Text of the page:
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The Mansfield Savings Bank & Trust Co. Almanac, 1923

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Brief History of Mansfield ... Old Records

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Source:  Mansfield Savings Bank & Trust Co. Almanac, 1923, pp. 40-42


OLD RECORDS

Richland County's official records are invaluable, keeping and preserving facts vital to the tax payer and owner of real estate. The old records of Richland County have been all well kept and are in a good state of preservation. When the books and papers were removed from the old to the new courthouse in January 1873, they were deposited in the basement of the new building, but like most rooms, partially underground, the records room was damp and the books and papers soon became moldy. The books and papers were taken out about 25 years ago and carefully sorted, the more important being given room in the Auditor's office and the remainder placed in a room that had been made when the gallery was put in the common pleas courtroom to improve its acoustics.

In the auditor's office the journal of the first board of county commissioners (1813) is as legible as of yore, and the leaves are in good condition, but much yellowed by time. The same can be stated of the book in the county clerk's office, containing the first record, dated Saturday, August 28, 1813. And, in the recorder's office, the book containing the record of the first deed in the county, is in fair condition. The oldest record is the journal of the first board of county commissioners and the first entry shows that "A board of commissioners met at Mansfield on Monday, June 9, 1813. Samuel McCLUER and Samuel WATSON." At this meeting Andrew COFFINBERRY was appointed clerk. The oldest record in the county clerks office bears the date of Saturday, August 28, 1813, and records the issuing of letters of administration in the estate of Lewis JONES to Jonathan COULTER and Rebecca BOYCE, the appraisers appointed being Win WINSHIP and George COFFINBERRY. Settlement of estates was at the time within the province of the court of common pleas. The first deed recorded in the county was on July 30, 1814, and was from James MADISON, then president of the United States, to James HEDGES, made October 2, 1812, and conveyed the southwest quarter section 22, of township 21 and of range 18, of the lands directed to be sold at Canton by the act of congress, entitled. "An act providing for the sale of lands of the United States in the territory northwest of the Ohio." The general assembly of the State of Ohio on the 24th. day of February, 1828, passed an act for the incorporation of the village of Mansfield, but there is no record showing an organized village government until April 9, 1834. The oldest city record bears this date and is in the handwriting of Judge Charles SHERMAN, who was the village recorder. Judge SHERMAN was a brother of the late John SHERMAN and the father-in-law of General Nelson MILES. The first ordinances passed was entitled. "An ordinance to prevent obstruction in the streets, and for the removal of nuisances." Since 1857 the city records have been well preserved, but prior to that time they are meagre and incomplete. Coming from the old to the curious, there is a will on file in the Probate Office, wherein the oldstyle form of "Benevolent Father" is changed to "Benevolent Mother", making it read: "In the name of the Benevolent Mother of us all," etc. But the oddest of all records is the "Snake Deed" in the Recorder's Office.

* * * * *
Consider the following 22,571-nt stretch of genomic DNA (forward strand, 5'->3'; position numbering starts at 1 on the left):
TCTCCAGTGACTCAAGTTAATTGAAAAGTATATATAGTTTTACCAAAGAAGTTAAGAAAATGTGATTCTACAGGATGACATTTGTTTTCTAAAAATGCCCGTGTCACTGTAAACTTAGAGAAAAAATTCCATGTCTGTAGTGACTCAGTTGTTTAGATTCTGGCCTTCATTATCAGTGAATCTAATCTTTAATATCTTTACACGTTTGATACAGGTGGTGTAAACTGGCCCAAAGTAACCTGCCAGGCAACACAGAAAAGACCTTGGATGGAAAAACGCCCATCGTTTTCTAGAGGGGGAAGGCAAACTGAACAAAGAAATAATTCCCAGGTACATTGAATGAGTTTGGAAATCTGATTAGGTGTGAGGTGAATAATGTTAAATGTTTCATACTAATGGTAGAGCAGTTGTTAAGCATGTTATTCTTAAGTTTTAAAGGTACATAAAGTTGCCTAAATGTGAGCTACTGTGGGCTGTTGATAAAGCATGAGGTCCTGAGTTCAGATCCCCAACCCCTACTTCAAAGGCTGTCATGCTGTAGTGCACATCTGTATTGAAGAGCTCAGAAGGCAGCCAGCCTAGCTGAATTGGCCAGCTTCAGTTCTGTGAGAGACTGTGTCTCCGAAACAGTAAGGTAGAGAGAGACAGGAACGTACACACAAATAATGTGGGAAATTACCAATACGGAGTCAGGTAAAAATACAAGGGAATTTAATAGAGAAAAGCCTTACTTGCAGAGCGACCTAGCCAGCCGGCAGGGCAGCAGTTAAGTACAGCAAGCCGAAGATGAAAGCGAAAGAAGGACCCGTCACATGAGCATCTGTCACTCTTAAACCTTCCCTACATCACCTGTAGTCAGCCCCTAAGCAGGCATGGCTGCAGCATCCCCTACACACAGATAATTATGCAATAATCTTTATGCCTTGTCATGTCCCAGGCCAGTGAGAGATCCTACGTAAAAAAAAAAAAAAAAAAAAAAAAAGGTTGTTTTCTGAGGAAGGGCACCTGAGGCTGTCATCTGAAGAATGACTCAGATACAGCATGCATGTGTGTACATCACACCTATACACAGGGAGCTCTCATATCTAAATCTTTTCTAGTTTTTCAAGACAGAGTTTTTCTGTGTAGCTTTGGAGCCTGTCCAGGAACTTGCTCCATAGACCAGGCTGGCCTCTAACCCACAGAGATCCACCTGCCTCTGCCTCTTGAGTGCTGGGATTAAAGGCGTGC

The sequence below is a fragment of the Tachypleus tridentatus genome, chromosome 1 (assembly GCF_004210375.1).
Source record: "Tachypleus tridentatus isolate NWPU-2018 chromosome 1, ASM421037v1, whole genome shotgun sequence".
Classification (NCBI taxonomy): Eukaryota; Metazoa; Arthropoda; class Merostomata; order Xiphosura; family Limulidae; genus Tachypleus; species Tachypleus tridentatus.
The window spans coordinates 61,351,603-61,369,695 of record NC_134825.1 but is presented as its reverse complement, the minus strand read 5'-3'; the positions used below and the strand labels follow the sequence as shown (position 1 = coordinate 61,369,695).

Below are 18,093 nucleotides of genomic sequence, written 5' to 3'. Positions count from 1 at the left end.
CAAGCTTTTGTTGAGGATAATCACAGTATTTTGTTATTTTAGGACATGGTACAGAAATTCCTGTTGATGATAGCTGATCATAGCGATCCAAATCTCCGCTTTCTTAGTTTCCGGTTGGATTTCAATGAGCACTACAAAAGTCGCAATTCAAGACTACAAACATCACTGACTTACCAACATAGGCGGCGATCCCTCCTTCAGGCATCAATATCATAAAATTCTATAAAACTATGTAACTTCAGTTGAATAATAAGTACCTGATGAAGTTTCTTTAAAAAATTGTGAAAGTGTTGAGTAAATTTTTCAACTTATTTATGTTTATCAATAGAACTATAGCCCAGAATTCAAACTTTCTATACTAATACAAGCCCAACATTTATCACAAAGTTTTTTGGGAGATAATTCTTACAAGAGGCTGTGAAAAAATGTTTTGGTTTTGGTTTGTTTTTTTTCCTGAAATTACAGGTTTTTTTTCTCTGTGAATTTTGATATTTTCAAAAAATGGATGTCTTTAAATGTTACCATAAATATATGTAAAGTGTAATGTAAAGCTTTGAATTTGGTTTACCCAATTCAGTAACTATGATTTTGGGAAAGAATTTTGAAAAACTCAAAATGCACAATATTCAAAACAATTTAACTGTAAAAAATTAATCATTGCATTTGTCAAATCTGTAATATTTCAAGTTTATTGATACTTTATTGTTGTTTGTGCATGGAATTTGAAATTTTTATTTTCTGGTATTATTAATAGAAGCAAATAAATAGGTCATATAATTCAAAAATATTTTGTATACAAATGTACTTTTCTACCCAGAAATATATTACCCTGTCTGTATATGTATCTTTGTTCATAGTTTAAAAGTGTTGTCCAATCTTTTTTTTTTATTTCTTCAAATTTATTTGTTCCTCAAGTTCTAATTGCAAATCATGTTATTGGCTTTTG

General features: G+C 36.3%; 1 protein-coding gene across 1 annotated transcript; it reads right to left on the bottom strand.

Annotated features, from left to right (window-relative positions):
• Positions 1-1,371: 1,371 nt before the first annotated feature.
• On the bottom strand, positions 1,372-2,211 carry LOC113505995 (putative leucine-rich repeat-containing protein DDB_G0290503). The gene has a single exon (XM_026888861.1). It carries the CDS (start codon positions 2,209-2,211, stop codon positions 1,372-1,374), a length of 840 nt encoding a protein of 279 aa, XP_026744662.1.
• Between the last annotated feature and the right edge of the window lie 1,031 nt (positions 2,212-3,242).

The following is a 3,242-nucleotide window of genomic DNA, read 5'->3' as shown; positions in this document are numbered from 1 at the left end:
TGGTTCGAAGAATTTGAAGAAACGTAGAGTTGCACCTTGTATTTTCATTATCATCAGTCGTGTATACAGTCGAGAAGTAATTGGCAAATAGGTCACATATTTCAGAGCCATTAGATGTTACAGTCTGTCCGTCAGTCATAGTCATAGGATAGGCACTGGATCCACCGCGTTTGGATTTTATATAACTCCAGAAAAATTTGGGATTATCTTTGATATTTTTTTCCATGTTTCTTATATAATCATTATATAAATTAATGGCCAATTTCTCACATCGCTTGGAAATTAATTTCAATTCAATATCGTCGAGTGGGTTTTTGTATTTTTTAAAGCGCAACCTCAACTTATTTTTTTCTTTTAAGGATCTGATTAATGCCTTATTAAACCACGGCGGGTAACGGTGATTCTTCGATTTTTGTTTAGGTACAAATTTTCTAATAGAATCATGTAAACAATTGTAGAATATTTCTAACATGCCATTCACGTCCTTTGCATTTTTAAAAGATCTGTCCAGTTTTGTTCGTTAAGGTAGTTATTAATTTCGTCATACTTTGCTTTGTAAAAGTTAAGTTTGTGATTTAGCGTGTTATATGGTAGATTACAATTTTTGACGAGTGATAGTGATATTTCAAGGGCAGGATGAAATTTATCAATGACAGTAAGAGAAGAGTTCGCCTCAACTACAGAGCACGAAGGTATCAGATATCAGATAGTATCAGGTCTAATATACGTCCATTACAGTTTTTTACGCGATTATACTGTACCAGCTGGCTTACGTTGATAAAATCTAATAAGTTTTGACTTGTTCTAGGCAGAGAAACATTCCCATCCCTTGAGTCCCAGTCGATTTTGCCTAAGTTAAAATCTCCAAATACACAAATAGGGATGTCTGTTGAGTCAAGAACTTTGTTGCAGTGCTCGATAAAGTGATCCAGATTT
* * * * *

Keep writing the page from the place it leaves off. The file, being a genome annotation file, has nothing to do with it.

On February 10, 1858, the late Allen B. BEVERSTOCK of Lexington, bought of George B. WRIGHT as Receiver of the Sandusky, Mansfield, and Norwalk Railroad -- now part of the B. & O. system -- a tract of one hundred and twenty acres of land, situated in Troy township, Richland County. The tract was principally swamp land. There was a snake story connected with the land, to the effect that this particular swamp was the habitat of the mammoth rattlesnake, of such enormous size and strength that it could push down fences and break rails thereof with its great weight. Fabulous stories were told of its length and size. In buying the land BEVERSTOCK wanted the snake included, as an appurtenance, and had not only a clause inserted to that effect, but a pen sketch of the supposed monster was drawn upon the face of the deed, the picture upon the record book, being over ten inches in length. This snake deed is recorded on page 29, of volume 45, of public records, in the Recorder's Office. Mr. BEVERSTOCK was a large landholder and enjoyed his joke as this record shows.